To Minimize Juror Trips to Court, New Mexico Establishes Pretrial Plea Deadline

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To Minimize Juror Trips to Court, New Mexico Establishes Pretrial Plea Deadline

In anticipation of trials soon resuming, the state supreme court issued an order requiring plea and settlement agreements no later than five days before the selection of a jury or the start of a non-jury trial in criminal or civil cases.  Chief Justice Judith K. Nakamura said, “As our courts are resuming jury trials, this deadline will help protect the health and safety of New Mexicans by eliminating last-minute pleas and settlements after prospective jurors, witnesses, court personnel and other people have gathered in a courthouse anticipating the start of a trial.”

Is Remote Jury Selection Violative of the Public Trial Imperative?

Eugene Volokh says yes.  In this blog post last week, he argues, “Inaudible voir dire prevents the public from participating in the justice system—thus sapping public trust and depriving the system of the other benefits of public supervision. And a delayed and costly transcript cannot substitute for listening to voir dire as it happens. Routine use of hushers should therefore be recognized as violating the right to a truly public trial.”

Federal PD Challenges Representative Nature of New York Grand Juries

In a series of filings last week, federal defenders effectively challenged the indictments handed down by the Brooklyn federal court's lone grand jury on its first day back, arguing that defendants were denied a representative group of their peers due to COVID-19 restrictions.

Juror Failed to Disclose Prior Misdemeanor Conviction While Represented by Same Public Defender Office as Defendant – Unlawful Bias?

In Scott v. Arnold, petitioner was convicted of first-degree murder.   Thereafter, Scott learned the jury foreperson committed misconduct in failing to disclose his prior misdemeanor conviction and his dissatisfaction with his representation in that case by the same public defender's office that represented Scott.  In his habeas corpus petition, Scott alleged that had he known about the juror’s past, he would have struck him for cause during voir dire. The U.S. Court of Appeals for the 9th circuit rejected Scott’s appeal because there had been no showing that the dishonesty concealed a valid for-cause challenge.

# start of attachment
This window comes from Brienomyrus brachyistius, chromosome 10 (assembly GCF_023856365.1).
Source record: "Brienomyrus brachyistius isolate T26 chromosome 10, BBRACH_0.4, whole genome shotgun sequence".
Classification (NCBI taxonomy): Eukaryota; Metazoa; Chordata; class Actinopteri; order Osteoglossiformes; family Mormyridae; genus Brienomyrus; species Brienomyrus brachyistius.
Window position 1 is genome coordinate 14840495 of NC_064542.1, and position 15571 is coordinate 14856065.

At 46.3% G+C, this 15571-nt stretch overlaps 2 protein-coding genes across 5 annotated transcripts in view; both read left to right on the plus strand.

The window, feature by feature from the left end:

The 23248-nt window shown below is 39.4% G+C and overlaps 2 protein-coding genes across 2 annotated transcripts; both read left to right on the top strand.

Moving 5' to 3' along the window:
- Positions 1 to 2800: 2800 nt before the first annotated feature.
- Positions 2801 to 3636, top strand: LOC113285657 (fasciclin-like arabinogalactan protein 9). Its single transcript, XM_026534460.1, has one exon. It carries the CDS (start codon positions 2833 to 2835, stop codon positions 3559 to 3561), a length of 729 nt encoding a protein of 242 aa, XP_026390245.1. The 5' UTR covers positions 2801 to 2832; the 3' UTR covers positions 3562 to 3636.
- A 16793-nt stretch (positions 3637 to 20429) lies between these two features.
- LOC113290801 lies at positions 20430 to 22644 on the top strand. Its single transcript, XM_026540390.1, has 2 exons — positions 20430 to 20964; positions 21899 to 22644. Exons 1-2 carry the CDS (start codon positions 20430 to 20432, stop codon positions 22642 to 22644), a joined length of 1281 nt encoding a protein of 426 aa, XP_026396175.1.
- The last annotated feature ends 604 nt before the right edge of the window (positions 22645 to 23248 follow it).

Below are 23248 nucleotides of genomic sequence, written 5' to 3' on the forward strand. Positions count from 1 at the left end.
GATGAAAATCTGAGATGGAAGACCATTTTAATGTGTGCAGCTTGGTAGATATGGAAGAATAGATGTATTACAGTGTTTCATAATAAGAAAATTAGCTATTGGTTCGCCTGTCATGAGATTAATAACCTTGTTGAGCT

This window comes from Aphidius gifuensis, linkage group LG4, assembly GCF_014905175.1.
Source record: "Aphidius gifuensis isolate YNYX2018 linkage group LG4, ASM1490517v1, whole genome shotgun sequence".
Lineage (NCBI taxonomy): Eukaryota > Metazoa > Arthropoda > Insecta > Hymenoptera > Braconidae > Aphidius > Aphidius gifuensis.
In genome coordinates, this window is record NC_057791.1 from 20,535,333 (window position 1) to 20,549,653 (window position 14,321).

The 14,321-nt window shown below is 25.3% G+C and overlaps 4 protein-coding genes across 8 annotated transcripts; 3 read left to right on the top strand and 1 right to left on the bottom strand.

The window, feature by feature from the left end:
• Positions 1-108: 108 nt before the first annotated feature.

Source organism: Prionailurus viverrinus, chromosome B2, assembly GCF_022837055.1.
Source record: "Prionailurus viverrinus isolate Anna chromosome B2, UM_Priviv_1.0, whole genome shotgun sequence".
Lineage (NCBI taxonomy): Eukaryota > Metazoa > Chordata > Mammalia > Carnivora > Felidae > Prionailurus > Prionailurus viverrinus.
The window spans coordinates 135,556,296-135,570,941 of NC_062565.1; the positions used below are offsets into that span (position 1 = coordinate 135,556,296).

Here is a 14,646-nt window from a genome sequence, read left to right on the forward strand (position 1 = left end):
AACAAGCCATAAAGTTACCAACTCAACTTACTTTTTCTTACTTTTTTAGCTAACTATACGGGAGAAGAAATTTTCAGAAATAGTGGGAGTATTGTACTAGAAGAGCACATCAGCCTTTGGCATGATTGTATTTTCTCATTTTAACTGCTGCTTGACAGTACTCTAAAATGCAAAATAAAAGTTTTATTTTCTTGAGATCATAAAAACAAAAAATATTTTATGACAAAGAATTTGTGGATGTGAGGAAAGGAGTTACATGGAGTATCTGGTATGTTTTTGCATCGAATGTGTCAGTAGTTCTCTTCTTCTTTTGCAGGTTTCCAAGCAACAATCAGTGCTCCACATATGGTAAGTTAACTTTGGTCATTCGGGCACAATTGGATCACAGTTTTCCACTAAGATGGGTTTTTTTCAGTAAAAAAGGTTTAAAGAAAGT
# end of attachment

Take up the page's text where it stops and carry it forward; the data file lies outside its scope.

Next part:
Former Juror in Baltimore’s Freddy Gray Case Reflects on Why It’s Hard for Jurors to Convict Police of Wrongdoing

One of the most notorious prosecutions of police misconduct involved Freddy Gray, who died in an encounter with police in 2015.  During the prosecution of one of the arresting officers, some witnesses said one of several officers on the scene knelt on Gray's neck and other police threw him headfirst into the back of a patrol van. When the van reached the police station a half hour later, Gray was removed and taken to a hospital in a coma. He died of spinal cord injuries a week later.  The jury deadlocked on manslaughter charges against one officer involved.  Now, one of the jurors who held out for a guilty verdict, has gone on record to explain why she believes some jurors cannot vote to convict a police officer.  "When somebody walks into a courtroom dressed in their uniform, they carry a certain weight.  They didn't come in dressed as civilians. They dressed as officers."  And, because the case involved interactions among different ranks of officers on the scene, she added, “During deliberations, one juror, a firefighter, told the other panel members that he had been taught ‘if the person above you said to do this, that's what you do. . . . You never go above your rank.’"

The Jur-E Bulletin will not be sent next week due to the Independence Day holiday. The next issue will be sent on Friday, July 10.